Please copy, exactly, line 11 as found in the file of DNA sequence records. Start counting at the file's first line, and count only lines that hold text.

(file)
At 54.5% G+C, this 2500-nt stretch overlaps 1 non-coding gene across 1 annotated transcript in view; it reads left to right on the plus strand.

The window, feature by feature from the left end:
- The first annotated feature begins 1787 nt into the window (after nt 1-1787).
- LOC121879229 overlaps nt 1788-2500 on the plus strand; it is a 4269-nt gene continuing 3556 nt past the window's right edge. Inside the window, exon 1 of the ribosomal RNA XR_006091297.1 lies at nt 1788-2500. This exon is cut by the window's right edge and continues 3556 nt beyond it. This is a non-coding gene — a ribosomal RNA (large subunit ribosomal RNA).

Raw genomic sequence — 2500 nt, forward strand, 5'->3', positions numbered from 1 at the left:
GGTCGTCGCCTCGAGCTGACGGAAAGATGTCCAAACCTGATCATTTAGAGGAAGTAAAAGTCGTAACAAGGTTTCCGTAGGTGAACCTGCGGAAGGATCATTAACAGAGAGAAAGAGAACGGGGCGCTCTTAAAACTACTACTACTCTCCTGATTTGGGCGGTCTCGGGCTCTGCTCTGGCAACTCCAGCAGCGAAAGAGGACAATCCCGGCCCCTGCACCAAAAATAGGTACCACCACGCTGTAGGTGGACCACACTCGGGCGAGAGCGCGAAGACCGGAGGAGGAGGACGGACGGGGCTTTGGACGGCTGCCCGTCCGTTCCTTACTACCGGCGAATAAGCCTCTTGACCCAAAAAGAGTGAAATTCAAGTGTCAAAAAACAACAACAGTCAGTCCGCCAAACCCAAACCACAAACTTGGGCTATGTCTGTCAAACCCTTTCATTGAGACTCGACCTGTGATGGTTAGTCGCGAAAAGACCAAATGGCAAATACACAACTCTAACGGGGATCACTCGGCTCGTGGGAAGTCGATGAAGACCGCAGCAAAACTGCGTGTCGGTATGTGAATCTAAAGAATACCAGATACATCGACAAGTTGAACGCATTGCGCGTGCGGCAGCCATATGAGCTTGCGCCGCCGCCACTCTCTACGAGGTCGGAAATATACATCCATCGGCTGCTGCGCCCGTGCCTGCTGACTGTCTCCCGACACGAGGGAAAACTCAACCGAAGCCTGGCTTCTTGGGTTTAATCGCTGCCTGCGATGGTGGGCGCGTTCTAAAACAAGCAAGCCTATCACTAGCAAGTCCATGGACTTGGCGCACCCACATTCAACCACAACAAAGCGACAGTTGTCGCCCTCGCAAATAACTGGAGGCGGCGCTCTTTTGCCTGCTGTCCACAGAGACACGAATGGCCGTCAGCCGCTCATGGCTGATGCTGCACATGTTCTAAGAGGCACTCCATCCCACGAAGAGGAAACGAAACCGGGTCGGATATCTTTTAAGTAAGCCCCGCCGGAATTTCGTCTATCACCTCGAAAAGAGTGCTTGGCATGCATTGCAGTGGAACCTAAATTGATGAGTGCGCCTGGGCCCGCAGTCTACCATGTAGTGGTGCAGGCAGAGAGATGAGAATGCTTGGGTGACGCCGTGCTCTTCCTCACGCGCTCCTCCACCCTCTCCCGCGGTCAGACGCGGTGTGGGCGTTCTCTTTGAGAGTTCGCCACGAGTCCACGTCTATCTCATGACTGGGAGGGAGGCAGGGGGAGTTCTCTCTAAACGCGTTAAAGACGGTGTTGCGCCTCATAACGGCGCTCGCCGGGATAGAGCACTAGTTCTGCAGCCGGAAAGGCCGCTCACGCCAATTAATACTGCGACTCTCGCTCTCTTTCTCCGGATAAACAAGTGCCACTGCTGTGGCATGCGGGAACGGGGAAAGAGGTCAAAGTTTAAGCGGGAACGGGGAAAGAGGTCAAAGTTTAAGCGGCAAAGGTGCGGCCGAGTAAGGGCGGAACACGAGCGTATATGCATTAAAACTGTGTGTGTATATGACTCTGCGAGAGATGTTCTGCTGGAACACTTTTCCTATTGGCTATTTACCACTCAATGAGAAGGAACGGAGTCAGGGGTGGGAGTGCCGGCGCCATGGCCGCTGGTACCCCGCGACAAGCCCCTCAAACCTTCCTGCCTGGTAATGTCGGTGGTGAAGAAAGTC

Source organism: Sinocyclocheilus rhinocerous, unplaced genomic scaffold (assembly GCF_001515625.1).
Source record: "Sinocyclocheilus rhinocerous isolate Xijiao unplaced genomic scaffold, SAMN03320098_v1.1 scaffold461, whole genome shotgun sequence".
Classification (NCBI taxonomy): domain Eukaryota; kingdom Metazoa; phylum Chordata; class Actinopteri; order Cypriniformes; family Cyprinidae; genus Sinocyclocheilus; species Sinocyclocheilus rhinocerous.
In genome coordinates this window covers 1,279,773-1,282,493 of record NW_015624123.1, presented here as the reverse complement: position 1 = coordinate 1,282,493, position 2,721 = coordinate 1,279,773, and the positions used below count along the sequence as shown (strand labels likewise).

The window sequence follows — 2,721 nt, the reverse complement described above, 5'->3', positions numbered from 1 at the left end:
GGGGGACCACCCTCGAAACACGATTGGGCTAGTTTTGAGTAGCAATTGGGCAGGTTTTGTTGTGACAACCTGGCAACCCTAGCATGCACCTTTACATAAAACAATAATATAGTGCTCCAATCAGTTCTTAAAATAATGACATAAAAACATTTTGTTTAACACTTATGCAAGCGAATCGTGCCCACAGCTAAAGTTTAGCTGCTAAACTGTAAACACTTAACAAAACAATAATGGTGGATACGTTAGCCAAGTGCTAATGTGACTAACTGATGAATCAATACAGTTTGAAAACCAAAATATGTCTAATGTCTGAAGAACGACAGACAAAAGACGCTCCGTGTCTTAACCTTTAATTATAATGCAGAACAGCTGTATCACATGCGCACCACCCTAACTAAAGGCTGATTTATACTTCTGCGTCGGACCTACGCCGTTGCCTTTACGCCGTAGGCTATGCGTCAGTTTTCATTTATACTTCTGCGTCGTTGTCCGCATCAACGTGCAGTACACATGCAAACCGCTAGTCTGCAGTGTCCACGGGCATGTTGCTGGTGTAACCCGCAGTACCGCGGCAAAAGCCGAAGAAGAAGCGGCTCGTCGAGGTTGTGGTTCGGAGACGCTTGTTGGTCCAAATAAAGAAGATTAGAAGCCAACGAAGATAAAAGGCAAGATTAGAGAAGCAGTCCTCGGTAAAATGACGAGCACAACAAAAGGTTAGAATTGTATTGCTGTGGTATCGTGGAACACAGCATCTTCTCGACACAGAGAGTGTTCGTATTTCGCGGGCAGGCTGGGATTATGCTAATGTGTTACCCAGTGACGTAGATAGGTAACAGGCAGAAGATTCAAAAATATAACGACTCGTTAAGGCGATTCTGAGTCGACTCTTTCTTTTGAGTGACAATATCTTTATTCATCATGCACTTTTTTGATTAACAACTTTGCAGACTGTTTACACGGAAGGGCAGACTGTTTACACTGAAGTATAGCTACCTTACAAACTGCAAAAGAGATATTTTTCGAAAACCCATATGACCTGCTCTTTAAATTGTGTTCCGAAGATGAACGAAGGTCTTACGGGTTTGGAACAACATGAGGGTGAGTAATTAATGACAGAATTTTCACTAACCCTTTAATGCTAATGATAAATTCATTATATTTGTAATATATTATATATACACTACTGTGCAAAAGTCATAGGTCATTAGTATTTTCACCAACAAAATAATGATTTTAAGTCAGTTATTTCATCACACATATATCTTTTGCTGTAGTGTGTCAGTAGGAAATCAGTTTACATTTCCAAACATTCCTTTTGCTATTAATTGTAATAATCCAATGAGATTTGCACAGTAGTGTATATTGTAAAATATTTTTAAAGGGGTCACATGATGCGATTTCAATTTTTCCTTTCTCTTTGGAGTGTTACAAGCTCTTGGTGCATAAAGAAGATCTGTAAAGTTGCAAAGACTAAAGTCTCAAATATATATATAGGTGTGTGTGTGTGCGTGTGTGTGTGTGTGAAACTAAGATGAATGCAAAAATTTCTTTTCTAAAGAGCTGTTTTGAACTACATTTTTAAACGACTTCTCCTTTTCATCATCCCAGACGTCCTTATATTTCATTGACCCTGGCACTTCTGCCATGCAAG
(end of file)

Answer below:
The window sequence follows — 2,721 nt, the reverse complement described above, 5'->3', positions numbered from 1 at the left end: